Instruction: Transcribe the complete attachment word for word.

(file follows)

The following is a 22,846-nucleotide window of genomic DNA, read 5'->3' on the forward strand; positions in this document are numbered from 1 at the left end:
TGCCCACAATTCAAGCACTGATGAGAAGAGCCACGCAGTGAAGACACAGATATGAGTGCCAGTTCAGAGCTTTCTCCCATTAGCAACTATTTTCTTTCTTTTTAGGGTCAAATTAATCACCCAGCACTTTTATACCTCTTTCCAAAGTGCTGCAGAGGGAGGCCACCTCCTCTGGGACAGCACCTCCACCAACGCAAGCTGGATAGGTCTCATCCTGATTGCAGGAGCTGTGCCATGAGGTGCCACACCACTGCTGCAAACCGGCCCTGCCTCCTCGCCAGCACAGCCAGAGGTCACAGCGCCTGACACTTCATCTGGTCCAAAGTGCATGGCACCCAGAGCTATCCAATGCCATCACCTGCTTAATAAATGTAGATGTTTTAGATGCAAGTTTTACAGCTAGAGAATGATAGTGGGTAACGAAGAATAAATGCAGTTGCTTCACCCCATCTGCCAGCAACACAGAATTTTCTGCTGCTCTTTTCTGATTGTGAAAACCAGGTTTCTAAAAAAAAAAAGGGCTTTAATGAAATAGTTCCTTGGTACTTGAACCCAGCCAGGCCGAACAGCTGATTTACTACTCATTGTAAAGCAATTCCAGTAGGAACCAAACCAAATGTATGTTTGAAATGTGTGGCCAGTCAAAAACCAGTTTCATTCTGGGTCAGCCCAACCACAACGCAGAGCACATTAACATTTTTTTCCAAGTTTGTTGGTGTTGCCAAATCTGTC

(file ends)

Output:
The following is a 22,846-nucleotide window of genomic DNA, read 5'->3' on the forward strand; positions in this document are numbered from 1 at the left end:
TGCCCACAATTCAAGCACTGATGAGAAGAGCCACGCAGTGAAGACACAGATATGAGTGCCAGTTCAGAGCTTTCTCCCATTAGCAACTATTTTCTTTCTTTTTAGGGTCAAATTAATCACCCAGCACTTTTATACCTCTTTCCAAAGTGCTGCAGAGGGAGGCCACCTCCTCTGGGACAGCACCTCCACCAACGCAAGCTGGATAGGTCTCATCCTGATTGCAGGAGCTGTGCCATGAGGTGCCACACCACTGCTGCAAACCGGCCCTGCCTCCTCGCCAGCACAGCCAGAGGTCACAGCGCCTGACACTTCATCTGGTCCAAAGTGCATGGCACCCAGAGCTATCCAATGCCATCACCTGCTTAATAAATGTAGATGTTTTAGATGCAAGTTTTACAGCTAGAGAATGATAGTGGGTAACGAAGAATAAATGCAGTTGCTTCACCCCATCTGCCAGCAACACAGAATTTTCTGCTGCTCTTTTCTGATTGTGAAAACCAGGTTTCTAAAAAAAAAAAGGGCTTTAATGAAATAGTTCCTTGGTACTTGAACCCAGCCAGGCCGAACAGCTGATTTACTACTCATTGTAAAGCAATTCCAGTAGGAACCAAACCAAATGTATGTTTGAAATGTGTGGCCAGTCAAAAACCAGTTTCATTCTGGGTCAGCCCAACCACAACGCAGAGCACATTAACATTTTTTTCCAAGTTTGTTGGTGTTGCCAAATCTGTC